Complications that cause vision loss are very rare. However, certain side effects of LASIK eye surgery, in particular dry eyes and temporary visual problems, such as glare, are quite common. They usually go away after a few weeks or months, and very few people consider them to be a long-term problem. The most common side effects in the early postoperative period after LASIK surgery are dry eyes and halos and glare at night.
They usually dissipate within a month, but can sometimes last for 3 to 6 months. If these symptoms persist, they can definitely be treated with very rare exceptions. There are some risks associated with LASIK surgery. Common side effects include dry eyes, trouble seeing at night, and flashes or halos around lights, especially at night.
These side effects go away on their own in six months or less. Rarely, these side effects persist for years. This may lead to the need for a corneal transplant, even though LASIK surgery is considered “successful”. In fact, the FDA has created an extensive list of the types of candidates for whom the procedure is not ideal, and the FDA official said that the agency maintains a website on LASIK that describes possible contradictions, warnings and precautions to consider before undergoing LASIK and the complications of the device.
Morris Waxler, former head of the surgical and diagnostic devices division of the FDA's ophthalmic devices division who voted for LASIK surgery in 1998, said he doesn't think the agency is taking the complications of LASIK as seriously as it should. Because LASIK surgery can cause or worsen dry eyes, patients should also have a dry eye exam, according to the FDA. While a causal relationship between LASIK and psychological harm has not been established, the FDA said that a study on suicide and laser refractive surgery suggested that psychiatric complications such as psychosis, depression and suicidal ideation may occur, although they are very rare (less than 1%). When patient activist Paula Cofer, from Tampa, Florida, learned that LASIK surgeries, laser eye surgery that corrects vision, were skyrocketing during the pandemic, she was disappointed, but not surprised.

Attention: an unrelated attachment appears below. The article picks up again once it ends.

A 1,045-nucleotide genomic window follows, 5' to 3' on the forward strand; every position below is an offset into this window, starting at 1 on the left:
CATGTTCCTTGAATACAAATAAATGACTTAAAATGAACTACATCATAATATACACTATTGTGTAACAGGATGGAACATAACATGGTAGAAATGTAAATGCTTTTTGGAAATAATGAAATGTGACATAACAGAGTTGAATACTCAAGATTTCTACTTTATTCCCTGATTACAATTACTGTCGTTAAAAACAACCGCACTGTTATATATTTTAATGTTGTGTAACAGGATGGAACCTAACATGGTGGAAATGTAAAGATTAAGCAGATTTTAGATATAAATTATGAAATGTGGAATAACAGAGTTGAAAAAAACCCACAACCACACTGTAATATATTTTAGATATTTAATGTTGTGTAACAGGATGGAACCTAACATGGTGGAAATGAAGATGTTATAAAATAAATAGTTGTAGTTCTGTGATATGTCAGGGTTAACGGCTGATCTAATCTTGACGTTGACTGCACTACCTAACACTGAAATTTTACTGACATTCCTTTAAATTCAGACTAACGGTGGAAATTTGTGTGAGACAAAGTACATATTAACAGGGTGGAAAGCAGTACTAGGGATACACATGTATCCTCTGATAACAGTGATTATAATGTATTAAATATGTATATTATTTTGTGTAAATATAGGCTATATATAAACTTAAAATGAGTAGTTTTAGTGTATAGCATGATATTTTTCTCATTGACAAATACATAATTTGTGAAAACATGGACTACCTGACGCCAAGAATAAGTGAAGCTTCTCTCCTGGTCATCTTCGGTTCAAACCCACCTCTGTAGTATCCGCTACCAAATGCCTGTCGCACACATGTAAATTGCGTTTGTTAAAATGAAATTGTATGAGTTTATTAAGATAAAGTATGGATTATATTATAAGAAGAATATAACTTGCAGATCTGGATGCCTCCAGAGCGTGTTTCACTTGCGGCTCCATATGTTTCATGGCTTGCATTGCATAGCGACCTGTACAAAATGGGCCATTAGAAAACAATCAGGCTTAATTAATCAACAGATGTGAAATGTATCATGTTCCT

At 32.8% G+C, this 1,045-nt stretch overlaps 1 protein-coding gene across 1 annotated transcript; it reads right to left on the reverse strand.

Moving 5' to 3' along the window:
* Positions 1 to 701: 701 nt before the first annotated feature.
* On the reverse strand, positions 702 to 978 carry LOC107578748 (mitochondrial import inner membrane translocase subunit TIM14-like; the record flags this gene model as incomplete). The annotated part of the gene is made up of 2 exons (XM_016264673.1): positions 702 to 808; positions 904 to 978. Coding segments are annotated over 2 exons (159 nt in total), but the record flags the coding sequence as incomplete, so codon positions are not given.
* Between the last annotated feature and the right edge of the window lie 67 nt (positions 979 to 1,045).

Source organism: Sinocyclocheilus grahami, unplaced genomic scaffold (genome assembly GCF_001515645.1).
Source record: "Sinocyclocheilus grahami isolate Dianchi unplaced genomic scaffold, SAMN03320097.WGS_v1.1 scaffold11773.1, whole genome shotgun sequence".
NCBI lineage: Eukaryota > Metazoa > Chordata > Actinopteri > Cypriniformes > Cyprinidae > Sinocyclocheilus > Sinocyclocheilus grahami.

LASIK is laser eye surgery that corrects refractive errors, such as myopia, hyperopia and astigmatism. Ultimately, LASIK is a safe, effective, and common eye surgery used to correct refractive errors such as astigmatism, farsightedness, and myopia. With the recent arrival of topography-guided laser vision correction, even people who underwent Lasik many years ago and who currently have symptoms of halos and glare, or poor quality of vision, can undergo enhancement surgery to substantially improve their quality of vision and are very likely to eliminate the symptoms of halos, glare and poor quality of vision. The agency official said that, even now, the FDA continues to monitor LASIK-related adverse events to better understand the safety and effectiveness associated with this procedure, and that it takes LASIK-related adverse events very seriously.